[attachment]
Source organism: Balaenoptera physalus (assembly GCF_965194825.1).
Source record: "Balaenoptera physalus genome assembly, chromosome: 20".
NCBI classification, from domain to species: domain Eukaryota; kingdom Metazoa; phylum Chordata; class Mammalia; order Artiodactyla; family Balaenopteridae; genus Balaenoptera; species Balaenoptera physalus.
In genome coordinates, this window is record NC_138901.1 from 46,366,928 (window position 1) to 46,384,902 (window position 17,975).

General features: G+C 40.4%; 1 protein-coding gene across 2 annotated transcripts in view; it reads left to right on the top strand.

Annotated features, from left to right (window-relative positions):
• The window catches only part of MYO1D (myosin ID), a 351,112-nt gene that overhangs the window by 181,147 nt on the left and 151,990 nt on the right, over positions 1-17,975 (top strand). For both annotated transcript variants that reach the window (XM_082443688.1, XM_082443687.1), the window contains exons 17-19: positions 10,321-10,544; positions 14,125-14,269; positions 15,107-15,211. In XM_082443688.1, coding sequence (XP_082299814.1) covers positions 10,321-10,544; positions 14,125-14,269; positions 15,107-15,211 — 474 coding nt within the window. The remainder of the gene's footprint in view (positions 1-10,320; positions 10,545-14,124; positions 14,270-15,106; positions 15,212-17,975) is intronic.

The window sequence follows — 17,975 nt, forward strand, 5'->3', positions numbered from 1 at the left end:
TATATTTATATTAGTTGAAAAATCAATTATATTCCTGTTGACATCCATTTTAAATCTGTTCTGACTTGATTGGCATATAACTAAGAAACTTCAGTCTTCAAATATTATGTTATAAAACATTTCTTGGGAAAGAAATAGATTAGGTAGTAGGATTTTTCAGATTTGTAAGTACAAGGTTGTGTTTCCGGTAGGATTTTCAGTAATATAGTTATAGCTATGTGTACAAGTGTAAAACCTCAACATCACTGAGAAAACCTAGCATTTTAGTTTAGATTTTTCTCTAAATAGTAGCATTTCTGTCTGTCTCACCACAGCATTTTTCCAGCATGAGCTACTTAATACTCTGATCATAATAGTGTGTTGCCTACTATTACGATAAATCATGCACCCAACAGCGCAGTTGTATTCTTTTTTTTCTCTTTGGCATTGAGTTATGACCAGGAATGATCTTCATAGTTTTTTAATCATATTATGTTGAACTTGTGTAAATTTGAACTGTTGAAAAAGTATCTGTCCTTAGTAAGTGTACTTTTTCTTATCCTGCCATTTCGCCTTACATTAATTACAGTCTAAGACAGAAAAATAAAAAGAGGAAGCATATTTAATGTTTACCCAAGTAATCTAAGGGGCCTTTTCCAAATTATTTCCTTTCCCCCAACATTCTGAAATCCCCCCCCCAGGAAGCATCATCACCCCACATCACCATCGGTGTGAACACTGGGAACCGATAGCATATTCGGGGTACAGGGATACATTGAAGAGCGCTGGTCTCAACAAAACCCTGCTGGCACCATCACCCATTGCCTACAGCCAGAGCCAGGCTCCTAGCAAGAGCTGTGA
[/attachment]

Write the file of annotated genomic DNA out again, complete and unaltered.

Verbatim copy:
Source organism: Balaenoptera physalus (assembly GCF_965194825.1).
Source record: "Balaenoptera physalus genome assembly, chromosome: 20".
NCBI classification, from domain to species: domain Eukaryota; kingdom Metazoa; phylum Chordata; class Mammalia; order Artiodactyla; family Balaenopteridae; genus Balaenoptera; species Balaenoptera physalus.
In genome coordinates, this window is record NC_138901.1 from 46,366,928 (window position 1) to 46,384,902 (window position 17,975).

General features: G+C 40.4%; 1 protein-coding gene across 2 annotated transcripts in view; it reads left to right on the top strand.

Annotated features, from left to right (window-relative positions):
• The window catches only part of MYO1D (myosin ID), a 351,112-nt gene that overhangs the window by 181,147 nt on the left and 151,990 nt on the right, over positions 1-17,975 (top strand). For both annotated transcript variants that reach the window (XM_082443688.1, XM_082443687.1), the window contains exons 17-19: positions 10,321-10,544; positions 14,125-14,269; positions 15,107-15,211. In XM_082443688.1, coding sequence (XP_082299814.1) covers positions 10,321-10,544; positions 14,125-14,269; positions 15,107-15,211 — 474 coding nt within the window. The remainder of the gene's footprint in view (positions 1-10,320; positions 10,545-14,124; positions 14,270-15,106; positions 15,212-17,975) is intronic.

The window sequence follows — 17,975 nt, forward strand, 5'->3', positions numbered from 1 at the left end:
TATATTTATATTAGTTGAAAAATCAATTATATTCCTGTTGACATCCATTTTAAATCTGTTCTGACTTGATTGGCATATAACTAAGAAACTTCAGTCTTCAAATATTATGTTATAAAACATTTCTTGGGAAAGAAATAGATTAGGTAGTAGGATTTTTCAGATTTGTAAGTACAAGGTTGTGTTTCCGGTAGGATTTTCAGTAATATAGTTATAGCTATGTGTACAAGTGTAAAACCTCAACATCACTGAGAAAACCTAGCATTTTAGTTTAGATTTTTCTCTAAATAGTAGCATTTCTGTCTGTCTCACCACAGCATTTTTCCAGCATGAGCTACTTAATACTCTGATCATAATAGTGTGTTGCCTACTATTACGATAAATCATGCACCCAACAGCGCAGTTGTATTCTTTTTTTTCTCTTTGGCATTGAGTTATGACCAGGAATGATCTTCATAGTTTTTTAATCATATTATGTTGAACTTGTGTAAATTTGAACTGTTGAAAAAGTATCTGTCCTTAGTAAGTGTACTTTTTCTTATCCTGCCATTTCGCCTTACATTAATTACAGTCTAAGACAGAAAAATAAAAAGAGGAAGCATATTTAATGTTTACCCAAGTAATCTAAGGGGCCTTTTCCAAATTATTTCCTTTCCCCCAACATTCTGAAATCCCCCCCCCAGGAAGCATCATCACCCCACATCACCATCGGTGTGAACACTGGGAACCGATAGCATATTCGGGGTACAGGGATACATTGAAGAGCGCTGGTCTCAACAAAACCCTGCTGGCACCATCACCCATTGCCTACAGCCAGAGCCAGGCTCCTAGCAAGAGCTGTGA